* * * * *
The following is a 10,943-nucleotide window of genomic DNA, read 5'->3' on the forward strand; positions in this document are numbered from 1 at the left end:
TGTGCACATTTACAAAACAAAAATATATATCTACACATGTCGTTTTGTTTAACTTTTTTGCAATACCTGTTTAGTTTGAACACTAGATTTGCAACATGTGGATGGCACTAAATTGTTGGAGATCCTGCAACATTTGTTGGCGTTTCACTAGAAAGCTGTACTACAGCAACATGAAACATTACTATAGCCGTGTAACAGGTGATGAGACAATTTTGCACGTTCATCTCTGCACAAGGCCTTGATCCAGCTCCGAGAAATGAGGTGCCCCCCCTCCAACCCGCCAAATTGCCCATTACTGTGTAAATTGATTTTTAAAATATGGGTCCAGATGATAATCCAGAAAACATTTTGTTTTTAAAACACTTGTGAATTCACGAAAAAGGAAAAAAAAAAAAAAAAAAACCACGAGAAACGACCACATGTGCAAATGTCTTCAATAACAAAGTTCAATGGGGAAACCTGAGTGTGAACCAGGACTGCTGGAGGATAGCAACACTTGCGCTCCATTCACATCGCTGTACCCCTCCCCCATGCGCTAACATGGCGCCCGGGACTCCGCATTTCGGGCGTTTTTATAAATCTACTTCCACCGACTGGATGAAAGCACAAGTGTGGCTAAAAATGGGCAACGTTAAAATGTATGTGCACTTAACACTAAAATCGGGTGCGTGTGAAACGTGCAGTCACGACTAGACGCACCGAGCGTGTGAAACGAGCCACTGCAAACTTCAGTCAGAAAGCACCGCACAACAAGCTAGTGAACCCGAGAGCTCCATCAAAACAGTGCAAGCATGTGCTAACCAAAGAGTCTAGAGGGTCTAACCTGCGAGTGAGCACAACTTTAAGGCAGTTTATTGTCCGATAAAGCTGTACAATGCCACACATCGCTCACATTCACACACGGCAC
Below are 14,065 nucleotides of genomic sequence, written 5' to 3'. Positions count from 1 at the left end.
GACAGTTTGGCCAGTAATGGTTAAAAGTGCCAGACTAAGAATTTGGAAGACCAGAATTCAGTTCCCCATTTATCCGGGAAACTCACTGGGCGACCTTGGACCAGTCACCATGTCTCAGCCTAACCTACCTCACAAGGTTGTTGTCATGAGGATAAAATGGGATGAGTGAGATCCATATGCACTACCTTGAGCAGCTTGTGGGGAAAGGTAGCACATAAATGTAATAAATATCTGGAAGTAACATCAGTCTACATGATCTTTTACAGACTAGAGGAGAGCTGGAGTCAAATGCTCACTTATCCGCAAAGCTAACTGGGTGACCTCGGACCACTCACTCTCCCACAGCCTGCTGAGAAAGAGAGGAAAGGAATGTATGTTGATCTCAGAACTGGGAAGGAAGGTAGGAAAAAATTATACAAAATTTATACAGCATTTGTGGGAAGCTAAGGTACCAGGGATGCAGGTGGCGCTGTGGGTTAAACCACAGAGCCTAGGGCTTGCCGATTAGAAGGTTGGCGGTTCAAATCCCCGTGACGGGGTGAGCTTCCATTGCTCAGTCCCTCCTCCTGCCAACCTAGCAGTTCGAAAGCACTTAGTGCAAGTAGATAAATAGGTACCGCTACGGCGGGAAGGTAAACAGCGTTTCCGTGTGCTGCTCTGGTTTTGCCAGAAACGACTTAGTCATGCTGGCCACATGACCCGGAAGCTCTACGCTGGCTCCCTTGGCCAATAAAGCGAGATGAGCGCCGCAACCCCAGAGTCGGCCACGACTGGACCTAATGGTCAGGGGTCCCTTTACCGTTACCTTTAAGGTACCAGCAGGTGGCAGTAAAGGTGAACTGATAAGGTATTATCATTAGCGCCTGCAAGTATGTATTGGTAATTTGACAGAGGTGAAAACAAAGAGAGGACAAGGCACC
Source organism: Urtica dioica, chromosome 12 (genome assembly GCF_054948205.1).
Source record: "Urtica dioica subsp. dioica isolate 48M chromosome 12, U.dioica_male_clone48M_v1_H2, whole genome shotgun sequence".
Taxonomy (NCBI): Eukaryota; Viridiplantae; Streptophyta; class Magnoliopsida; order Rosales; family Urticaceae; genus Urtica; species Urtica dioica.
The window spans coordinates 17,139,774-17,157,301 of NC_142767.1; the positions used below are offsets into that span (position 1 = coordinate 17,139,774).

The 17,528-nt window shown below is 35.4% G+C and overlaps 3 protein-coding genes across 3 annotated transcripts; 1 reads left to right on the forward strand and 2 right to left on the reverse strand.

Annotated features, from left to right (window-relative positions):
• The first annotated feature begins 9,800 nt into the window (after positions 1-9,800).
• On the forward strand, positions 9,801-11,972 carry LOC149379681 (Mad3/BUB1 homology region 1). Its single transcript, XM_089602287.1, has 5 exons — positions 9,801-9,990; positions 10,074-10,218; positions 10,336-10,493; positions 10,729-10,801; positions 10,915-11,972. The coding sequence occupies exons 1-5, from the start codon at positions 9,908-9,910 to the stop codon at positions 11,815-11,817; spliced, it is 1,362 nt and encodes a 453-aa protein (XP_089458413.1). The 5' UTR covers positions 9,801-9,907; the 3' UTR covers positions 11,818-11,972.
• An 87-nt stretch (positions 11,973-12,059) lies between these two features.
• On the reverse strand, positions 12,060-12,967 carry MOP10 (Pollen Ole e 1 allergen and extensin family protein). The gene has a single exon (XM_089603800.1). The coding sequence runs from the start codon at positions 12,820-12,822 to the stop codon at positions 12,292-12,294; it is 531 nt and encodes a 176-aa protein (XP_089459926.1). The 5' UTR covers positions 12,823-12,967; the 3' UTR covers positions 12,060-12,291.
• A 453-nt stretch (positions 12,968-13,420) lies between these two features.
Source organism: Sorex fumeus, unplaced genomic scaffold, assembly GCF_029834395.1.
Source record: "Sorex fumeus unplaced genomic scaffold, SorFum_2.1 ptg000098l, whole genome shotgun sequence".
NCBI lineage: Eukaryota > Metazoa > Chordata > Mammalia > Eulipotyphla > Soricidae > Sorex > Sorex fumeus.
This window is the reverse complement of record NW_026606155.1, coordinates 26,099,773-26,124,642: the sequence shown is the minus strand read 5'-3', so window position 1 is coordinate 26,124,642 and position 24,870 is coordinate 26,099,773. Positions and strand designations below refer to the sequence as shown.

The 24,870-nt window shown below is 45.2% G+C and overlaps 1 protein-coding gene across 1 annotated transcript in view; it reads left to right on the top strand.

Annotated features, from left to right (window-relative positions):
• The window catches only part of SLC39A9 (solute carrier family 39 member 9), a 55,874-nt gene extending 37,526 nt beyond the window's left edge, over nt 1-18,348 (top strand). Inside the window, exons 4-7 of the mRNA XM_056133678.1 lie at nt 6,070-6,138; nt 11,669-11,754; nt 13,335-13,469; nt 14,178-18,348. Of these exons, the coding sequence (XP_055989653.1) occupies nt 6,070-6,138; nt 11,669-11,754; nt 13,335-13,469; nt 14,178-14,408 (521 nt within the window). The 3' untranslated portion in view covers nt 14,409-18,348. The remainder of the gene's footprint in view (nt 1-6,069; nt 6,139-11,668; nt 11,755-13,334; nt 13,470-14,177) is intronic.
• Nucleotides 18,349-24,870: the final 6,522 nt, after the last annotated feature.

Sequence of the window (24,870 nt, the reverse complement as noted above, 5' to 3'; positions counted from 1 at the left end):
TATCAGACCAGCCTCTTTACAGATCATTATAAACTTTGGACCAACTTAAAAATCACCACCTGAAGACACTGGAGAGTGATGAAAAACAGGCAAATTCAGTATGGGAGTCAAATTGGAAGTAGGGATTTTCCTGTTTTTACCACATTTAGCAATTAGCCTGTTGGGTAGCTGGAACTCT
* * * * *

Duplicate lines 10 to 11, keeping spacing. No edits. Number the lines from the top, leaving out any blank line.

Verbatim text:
Annotated features, from left to right (window-relative positions):
• The first annotated feature begins 9,800 nt into the window (after positions 1-9,800).